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Aquilia Severa



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AQUILIA SEVERA, the second wife of Elagabalus.—This princess, who is described to have possessed great personal attractions, was the daughter of Quintus Aquilius, who had been twice Consul, during the reign of Caracalla. Elagabalus, after repudiating Julia Paula, took Aquilia from the sacred community of the Vestals, and married her, in the year A.D. 220, to the great consternation of both priests and people at Rome.—In a few days, she was also divorced by that wretch of an Emperor, who then took Annia Faustina to wife, and afterwards two other ladies. Tired of the three last, Elagabalus expelled them each in their turn, from his palace; and profaned again the rites of matrimony by again espousing Aquilia Severa. She continued with him till the termination of his monstrous life and most execrable reign, A.D. 222.—The prenomen of Julia is added on her coins, she being thereon styled IVLIA AQVILIA SEV (or SEVERA) AVG.—The Senate enslaved to the imperial will, confirmed to this empress, the title of Augustawhich Elagabalus had given to her.—All her coins, in each metal and size, are more or less rarity: in gold of the highest degree.—Some coins represent her with Elagabalus.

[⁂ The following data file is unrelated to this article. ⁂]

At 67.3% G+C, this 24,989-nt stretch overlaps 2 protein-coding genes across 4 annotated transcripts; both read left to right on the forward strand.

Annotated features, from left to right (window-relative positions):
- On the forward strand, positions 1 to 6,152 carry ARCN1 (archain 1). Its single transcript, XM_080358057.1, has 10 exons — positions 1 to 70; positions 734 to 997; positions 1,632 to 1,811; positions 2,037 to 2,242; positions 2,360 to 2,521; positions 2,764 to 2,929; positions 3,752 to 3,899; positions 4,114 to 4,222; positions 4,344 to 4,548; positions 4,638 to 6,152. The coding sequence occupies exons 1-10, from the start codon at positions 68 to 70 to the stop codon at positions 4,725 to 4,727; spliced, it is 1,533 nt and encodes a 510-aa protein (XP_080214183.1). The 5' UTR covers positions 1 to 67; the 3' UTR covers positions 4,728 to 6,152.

Illustration from Jochen's FORVM gallery.



View whole page from the Dictionary Of Roman Coins